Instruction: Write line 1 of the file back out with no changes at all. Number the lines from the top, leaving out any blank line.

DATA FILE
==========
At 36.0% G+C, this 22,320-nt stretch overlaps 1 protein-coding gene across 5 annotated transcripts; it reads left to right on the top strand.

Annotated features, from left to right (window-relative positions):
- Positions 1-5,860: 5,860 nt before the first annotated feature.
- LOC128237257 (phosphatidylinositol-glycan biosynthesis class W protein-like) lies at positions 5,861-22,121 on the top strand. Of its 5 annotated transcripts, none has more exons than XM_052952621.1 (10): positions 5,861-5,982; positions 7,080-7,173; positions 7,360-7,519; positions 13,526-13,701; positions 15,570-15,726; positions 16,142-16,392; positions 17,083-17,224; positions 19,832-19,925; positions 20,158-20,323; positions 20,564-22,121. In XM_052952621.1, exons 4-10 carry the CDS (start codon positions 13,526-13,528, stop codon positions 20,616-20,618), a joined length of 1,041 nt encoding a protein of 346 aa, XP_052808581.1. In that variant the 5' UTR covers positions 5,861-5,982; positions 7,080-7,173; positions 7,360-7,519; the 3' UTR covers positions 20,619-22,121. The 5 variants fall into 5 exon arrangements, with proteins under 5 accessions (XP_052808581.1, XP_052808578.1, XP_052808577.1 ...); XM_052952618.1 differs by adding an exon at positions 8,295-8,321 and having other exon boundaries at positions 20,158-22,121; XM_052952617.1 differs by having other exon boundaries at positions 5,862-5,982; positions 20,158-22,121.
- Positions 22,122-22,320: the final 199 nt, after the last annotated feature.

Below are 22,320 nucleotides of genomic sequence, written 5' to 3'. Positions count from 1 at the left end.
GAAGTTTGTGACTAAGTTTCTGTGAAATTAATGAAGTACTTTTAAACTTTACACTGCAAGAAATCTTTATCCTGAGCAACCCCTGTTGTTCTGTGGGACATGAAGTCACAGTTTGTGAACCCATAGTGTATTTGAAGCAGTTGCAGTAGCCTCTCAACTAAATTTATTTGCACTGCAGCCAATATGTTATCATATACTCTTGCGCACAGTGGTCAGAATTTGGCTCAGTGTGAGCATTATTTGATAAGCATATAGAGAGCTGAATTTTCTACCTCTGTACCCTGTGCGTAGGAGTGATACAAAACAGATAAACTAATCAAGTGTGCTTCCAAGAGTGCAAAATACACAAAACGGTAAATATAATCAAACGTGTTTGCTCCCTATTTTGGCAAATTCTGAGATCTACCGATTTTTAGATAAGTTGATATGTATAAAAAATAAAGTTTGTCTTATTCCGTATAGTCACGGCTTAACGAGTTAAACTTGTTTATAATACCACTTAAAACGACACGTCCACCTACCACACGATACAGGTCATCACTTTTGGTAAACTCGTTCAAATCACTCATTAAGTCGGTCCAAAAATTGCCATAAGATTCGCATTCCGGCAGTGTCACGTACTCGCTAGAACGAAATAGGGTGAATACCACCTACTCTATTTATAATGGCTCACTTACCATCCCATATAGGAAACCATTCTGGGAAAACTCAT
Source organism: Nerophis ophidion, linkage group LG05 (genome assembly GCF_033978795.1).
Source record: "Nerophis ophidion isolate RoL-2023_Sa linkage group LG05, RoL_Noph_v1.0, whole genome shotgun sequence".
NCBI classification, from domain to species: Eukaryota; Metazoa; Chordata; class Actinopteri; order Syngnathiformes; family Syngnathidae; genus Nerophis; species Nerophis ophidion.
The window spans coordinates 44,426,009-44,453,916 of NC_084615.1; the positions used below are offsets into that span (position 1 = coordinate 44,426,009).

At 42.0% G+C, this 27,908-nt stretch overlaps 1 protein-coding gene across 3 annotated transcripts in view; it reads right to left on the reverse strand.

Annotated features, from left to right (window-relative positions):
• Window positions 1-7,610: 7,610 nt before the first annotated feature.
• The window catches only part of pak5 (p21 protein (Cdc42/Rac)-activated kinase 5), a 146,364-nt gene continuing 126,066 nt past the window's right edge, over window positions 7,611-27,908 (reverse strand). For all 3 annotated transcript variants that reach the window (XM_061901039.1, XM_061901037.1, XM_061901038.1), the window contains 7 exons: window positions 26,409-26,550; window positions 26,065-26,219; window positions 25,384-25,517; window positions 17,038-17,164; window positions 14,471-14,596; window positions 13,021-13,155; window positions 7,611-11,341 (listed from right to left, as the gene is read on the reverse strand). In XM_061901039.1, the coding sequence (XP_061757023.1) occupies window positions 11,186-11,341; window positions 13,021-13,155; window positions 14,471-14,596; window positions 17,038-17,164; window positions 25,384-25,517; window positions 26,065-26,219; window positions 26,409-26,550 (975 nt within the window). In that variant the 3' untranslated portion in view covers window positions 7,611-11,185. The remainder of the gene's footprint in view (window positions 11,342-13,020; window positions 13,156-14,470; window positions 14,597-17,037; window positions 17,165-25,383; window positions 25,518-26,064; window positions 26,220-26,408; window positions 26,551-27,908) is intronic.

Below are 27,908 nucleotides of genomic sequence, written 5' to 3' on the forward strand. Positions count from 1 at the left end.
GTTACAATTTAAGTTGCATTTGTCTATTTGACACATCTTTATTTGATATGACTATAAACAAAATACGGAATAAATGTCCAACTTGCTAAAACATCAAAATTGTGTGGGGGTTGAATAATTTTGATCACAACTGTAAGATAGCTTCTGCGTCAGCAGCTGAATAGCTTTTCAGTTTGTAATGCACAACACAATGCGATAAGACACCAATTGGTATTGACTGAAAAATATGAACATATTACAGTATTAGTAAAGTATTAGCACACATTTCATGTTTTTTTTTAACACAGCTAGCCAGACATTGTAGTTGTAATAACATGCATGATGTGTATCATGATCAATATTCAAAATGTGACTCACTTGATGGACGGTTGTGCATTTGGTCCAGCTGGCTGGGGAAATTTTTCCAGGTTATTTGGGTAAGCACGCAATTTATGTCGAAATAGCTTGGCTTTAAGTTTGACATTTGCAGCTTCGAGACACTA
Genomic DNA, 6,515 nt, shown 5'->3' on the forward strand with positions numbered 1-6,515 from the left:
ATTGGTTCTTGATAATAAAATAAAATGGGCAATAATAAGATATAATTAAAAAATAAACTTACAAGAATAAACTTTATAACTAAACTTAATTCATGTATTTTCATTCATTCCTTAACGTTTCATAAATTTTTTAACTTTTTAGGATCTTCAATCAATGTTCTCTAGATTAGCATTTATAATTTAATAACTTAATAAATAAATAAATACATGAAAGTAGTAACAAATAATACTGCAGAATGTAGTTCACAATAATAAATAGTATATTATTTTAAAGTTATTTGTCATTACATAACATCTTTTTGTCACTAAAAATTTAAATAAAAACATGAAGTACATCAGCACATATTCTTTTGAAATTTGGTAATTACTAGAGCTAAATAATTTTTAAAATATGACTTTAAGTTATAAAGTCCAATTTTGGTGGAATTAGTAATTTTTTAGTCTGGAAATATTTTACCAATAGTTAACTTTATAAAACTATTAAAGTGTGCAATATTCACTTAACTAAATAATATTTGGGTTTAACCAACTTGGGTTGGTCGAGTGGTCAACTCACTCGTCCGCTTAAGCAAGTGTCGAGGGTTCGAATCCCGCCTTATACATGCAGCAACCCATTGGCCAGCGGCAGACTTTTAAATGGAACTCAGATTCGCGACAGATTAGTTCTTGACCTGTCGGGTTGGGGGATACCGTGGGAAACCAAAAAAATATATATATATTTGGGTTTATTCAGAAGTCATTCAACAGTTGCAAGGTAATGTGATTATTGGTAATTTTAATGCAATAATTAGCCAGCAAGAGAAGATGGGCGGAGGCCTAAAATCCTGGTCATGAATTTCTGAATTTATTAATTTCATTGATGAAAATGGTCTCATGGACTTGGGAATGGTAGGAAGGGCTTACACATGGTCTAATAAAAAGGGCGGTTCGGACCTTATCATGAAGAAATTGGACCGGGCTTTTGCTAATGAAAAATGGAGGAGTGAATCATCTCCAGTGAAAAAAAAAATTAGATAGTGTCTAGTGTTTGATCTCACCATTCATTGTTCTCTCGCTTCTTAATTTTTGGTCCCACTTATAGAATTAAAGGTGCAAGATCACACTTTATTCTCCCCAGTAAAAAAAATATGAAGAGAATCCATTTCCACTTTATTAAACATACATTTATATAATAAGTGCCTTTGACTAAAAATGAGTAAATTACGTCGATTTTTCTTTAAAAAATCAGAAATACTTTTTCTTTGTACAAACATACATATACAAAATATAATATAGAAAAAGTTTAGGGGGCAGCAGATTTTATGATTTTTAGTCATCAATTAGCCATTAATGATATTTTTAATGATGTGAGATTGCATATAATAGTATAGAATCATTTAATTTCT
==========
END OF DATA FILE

At 36.0% G+C, this 22,320-nt stretch overlaps 1 protein-coding gene across 5 annotated transcripts; it reads left to right on the top strand.